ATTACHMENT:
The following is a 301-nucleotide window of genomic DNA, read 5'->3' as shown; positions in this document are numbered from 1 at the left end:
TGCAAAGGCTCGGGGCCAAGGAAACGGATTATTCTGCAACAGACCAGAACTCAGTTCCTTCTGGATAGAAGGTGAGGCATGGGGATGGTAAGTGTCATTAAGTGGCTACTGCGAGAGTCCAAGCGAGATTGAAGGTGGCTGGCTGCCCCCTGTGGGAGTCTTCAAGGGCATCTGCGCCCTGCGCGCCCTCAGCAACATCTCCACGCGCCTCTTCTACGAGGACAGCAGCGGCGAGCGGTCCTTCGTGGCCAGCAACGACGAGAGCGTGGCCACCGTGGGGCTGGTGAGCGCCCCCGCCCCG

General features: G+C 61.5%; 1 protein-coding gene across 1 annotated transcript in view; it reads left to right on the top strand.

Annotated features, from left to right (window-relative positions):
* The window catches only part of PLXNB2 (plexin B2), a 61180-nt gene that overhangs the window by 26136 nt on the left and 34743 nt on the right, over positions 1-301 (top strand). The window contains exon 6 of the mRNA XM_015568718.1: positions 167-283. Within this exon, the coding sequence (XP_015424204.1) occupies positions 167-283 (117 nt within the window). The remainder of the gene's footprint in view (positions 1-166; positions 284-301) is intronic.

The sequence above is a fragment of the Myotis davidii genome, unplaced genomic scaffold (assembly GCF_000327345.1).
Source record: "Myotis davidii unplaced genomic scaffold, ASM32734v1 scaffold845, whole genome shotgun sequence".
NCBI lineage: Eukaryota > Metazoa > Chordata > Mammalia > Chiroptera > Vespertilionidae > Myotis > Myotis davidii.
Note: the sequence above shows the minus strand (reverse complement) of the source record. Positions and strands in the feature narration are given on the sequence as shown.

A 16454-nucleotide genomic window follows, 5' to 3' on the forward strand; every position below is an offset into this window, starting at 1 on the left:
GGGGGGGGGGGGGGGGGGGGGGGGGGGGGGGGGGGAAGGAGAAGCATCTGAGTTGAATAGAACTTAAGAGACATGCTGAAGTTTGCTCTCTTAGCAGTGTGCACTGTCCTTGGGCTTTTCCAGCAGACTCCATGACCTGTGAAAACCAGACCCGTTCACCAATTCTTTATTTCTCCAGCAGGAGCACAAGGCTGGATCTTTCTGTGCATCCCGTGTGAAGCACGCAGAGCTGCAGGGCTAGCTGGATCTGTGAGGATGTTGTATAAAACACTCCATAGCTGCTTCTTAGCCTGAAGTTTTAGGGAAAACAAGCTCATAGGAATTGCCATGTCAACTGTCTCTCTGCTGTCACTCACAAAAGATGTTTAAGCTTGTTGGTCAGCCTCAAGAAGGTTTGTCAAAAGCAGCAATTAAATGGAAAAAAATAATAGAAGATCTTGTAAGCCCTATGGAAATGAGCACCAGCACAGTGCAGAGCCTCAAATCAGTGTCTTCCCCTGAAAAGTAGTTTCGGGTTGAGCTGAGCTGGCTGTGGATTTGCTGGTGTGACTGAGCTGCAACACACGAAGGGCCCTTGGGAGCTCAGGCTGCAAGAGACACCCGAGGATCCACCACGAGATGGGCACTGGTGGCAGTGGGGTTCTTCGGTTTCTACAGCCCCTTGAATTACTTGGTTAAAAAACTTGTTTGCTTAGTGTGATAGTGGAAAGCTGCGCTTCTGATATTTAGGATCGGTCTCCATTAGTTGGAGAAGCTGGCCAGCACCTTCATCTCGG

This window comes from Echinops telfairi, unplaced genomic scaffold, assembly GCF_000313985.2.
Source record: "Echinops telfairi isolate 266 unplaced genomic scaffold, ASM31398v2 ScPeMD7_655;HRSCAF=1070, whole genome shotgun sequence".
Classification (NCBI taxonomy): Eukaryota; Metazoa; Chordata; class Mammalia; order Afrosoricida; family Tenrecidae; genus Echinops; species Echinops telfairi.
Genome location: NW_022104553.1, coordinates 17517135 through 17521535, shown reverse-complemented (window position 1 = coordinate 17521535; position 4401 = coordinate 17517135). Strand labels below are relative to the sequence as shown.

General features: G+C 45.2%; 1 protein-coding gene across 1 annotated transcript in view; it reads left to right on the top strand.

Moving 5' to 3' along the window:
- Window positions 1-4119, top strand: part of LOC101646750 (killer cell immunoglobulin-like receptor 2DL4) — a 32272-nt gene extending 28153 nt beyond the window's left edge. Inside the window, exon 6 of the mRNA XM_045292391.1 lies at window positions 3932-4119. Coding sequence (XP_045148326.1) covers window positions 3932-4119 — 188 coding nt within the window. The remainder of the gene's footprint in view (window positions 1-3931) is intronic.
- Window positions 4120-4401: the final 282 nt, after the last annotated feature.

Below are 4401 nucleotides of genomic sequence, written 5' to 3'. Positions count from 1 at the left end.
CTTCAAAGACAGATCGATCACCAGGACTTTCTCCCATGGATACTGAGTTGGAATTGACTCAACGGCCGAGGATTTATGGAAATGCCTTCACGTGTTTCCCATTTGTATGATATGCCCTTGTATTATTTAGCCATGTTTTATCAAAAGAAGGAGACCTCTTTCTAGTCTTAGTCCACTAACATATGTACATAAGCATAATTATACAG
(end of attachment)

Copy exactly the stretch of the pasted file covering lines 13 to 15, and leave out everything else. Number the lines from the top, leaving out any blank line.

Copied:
Source record: "Echinops telfairi isolate 266 unplaced genomic scaffold, ASM31398v2 ScPeMD7_655;HRSCAF=1070, whole genome shotgun sequence".
Classification (NCBI taxonomy): Eukaryota; Metazoa; Chordata; class Mammalia; order Afrosoricida; family Tenrecidae; genus Echinops; species Echinops telfairi.
Genome location: NW_022104553.1, coordinates 17517135 through 17521535, shown reverse-complemented (window position 1 = coordinate 17521535; position 4401 = coordinate 17517135). Strand labels below are relative to the sequence as shown.